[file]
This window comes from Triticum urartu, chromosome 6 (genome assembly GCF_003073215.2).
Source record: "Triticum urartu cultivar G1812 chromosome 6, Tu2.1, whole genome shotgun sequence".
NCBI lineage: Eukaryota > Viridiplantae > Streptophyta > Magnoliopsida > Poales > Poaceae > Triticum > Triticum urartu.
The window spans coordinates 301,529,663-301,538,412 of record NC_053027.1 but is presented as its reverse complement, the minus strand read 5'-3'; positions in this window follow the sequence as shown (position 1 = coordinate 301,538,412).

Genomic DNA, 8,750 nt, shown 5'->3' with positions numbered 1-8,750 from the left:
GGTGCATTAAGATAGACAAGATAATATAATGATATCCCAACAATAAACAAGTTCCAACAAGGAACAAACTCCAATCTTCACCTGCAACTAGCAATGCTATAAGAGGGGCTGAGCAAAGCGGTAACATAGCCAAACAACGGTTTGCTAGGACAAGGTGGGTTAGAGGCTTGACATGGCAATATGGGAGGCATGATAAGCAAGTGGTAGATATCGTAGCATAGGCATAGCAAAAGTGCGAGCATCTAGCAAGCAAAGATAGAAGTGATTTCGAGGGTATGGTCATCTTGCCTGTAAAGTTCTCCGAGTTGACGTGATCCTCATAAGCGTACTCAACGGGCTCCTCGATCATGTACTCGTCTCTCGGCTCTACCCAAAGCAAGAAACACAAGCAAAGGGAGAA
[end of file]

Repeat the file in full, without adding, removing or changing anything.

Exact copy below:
This window comes from Triticum urartu, chromosome 6 (genome assembly GCF_003073215.2).
Source record: "Triticum urartu cultivar G1812 chromosome 6, Tu2.1, whole genome shotgun sequence".
NCBI lineage: Eukaryota > Viridiplantae > Streptophyta > Magnoliopsida > Poales > Poaceae > Triticum > Triticum urartu.
The window spans coordinates 301,529,663-301,538,412 of record NC_053027.1 but is presented as its reverse complement, the minus strand read 5'-3'; positions in this window follow the sequence as shown (position 1 = coordinate 301,538,412).

Genomic DNA, 8,750 nt, shown 5'->3' with positions numbered 1-8,750 from the left:
GGTGCATTAAGATAGACAAGATAATATAATGATATCCCAACAATAAACAAGTTCCAACAAGGAACAAACTCCAATCTTCACCTGCAACTAGCAATGCTATAAGAGGGGCTGAGCAAAGCGGTAACATAGCCAAACAACGGTTTGCTAGGACAAGGTGGGTTAGAGGCTTGACATGGCAATATGGGAGGCATGATAAGCAAGTGGTAGATATCGTAGCATAGGCATAGCAAAAGTGCGAGCATCTAGCAAGCAAAGATAGAAGTGATTTCGAGGGTATGGTCATCTTGCCTGTAAAGTTCTCCGAGTTGACGTGATCCTCATAAGCGTACTCAACGGGCTCCTCGATCATGTACTCGTCTCTCGGCTCTACCCAAAGCAAGAAACACAAGCAAAGGGAGAA